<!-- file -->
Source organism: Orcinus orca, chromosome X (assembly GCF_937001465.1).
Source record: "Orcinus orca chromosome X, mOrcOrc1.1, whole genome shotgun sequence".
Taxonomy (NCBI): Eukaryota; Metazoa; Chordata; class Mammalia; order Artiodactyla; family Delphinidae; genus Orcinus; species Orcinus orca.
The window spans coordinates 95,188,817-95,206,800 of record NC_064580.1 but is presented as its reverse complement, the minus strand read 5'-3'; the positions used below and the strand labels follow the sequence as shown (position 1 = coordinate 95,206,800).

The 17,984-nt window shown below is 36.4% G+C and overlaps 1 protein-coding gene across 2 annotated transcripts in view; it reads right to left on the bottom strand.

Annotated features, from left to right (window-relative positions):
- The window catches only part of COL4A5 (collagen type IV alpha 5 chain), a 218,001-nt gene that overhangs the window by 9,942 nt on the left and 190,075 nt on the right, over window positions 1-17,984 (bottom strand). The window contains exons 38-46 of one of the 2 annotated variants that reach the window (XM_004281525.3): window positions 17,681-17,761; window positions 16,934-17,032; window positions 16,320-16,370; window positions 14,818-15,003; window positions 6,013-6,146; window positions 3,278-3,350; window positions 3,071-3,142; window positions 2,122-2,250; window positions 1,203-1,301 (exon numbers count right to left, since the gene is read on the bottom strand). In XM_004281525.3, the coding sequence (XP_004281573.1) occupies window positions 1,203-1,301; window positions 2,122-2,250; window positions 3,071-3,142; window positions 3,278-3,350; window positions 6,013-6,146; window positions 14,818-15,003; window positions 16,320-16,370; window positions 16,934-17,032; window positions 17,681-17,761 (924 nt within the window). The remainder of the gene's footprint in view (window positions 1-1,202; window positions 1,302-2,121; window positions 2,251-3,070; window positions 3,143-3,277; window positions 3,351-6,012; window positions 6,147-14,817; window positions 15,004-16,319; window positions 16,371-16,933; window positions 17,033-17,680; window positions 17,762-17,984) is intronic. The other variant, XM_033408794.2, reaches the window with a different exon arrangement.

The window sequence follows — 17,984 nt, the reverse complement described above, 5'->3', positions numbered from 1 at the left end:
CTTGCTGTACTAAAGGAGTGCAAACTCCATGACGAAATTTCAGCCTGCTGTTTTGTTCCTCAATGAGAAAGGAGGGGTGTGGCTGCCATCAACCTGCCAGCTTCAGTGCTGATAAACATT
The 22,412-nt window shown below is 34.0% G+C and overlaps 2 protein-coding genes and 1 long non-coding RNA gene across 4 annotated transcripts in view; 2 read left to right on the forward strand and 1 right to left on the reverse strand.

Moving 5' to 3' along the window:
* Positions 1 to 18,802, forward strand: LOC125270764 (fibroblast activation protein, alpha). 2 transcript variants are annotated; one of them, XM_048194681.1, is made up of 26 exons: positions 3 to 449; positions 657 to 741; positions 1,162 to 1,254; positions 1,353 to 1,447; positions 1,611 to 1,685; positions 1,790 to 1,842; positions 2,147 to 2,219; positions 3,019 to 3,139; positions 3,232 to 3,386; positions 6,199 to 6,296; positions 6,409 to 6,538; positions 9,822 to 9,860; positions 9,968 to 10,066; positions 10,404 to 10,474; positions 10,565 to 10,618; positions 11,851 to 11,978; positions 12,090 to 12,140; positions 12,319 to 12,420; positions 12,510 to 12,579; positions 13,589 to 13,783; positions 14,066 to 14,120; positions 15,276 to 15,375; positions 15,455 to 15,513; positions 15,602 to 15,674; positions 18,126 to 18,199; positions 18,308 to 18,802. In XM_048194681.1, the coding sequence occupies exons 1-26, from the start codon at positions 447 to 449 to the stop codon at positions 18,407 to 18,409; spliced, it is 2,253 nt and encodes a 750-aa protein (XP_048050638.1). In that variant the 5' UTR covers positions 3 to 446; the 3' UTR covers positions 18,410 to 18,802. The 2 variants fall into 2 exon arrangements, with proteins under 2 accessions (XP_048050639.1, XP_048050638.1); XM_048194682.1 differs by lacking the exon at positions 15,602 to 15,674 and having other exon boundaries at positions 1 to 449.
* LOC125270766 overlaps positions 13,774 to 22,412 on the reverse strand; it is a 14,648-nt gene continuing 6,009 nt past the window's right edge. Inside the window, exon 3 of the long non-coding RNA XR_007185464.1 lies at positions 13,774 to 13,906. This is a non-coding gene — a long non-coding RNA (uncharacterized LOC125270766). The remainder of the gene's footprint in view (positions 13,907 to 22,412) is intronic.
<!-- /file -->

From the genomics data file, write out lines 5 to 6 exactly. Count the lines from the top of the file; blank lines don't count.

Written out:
The 17,984-nt window shown below is 36.4% G+C and overlaps 1 protein-coding gene across 2 annotated transcripts in view; it reads right to left on the bottom strand.

Annotated features, from left to right (window-relative positions):